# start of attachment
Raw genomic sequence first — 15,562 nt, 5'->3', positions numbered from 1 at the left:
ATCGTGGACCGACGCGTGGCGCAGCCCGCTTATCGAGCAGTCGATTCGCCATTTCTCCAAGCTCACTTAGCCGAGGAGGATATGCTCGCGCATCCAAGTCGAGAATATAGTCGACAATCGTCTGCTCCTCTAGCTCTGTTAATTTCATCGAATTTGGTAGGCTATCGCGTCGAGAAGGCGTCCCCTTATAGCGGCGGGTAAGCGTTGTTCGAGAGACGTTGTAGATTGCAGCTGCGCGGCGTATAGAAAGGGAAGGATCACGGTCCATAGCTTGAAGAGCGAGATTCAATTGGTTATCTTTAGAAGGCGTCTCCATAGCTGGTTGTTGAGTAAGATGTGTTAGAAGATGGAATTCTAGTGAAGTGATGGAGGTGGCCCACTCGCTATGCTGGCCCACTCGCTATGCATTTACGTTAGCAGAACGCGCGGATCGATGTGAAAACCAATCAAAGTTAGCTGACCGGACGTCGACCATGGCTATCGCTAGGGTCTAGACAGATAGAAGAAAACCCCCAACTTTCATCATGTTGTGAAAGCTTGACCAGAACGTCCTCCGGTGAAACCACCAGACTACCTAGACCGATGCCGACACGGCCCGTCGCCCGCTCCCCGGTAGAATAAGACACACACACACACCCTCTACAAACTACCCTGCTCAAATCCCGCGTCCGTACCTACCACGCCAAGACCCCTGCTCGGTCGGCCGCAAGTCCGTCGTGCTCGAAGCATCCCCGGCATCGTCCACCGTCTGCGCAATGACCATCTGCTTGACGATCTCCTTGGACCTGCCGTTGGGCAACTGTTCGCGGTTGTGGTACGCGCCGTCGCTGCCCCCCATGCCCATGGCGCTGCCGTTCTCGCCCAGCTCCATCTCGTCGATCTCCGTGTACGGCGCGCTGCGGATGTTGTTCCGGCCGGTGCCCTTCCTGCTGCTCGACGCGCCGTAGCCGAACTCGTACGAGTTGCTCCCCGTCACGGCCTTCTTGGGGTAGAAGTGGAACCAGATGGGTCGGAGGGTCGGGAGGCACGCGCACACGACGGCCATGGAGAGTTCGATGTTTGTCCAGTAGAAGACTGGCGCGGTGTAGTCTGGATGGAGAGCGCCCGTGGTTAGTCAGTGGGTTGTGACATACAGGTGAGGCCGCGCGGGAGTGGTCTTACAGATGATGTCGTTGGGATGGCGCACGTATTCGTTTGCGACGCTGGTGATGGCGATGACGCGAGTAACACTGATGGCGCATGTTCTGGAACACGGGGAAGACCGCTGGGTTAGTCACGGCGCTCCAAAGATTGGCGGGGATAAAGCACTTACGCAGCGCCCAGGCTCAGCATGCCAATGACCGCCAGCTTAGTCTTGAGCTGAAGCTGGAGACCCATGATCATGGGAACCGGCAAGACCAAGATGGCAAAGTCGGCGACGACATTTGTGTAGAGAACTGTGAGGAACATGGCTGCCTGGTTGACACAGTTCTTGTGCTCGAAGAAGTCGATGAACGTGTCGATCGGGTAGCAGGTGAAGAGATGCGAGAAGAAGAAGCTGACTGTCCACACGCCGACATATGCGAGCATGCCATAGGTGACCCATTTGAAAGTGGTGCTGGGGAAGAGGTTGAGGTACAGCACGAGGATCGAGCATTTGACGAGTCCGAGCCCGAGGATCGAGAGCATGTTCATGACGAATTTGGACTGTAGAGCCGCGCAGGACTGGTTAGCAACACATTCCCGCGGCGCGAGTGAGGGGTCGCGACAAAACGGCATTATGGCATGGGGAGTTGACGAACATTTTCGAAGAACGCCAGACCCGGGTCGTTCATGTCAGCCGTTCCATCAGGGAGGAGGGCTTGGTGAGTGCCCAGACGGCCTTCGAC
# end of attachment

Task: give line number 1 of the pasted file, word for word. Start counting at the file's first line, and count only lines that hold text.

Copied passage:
Raw genomic sequence first — 15,562 nt, 5'->3', positions numbered from 1 at the left: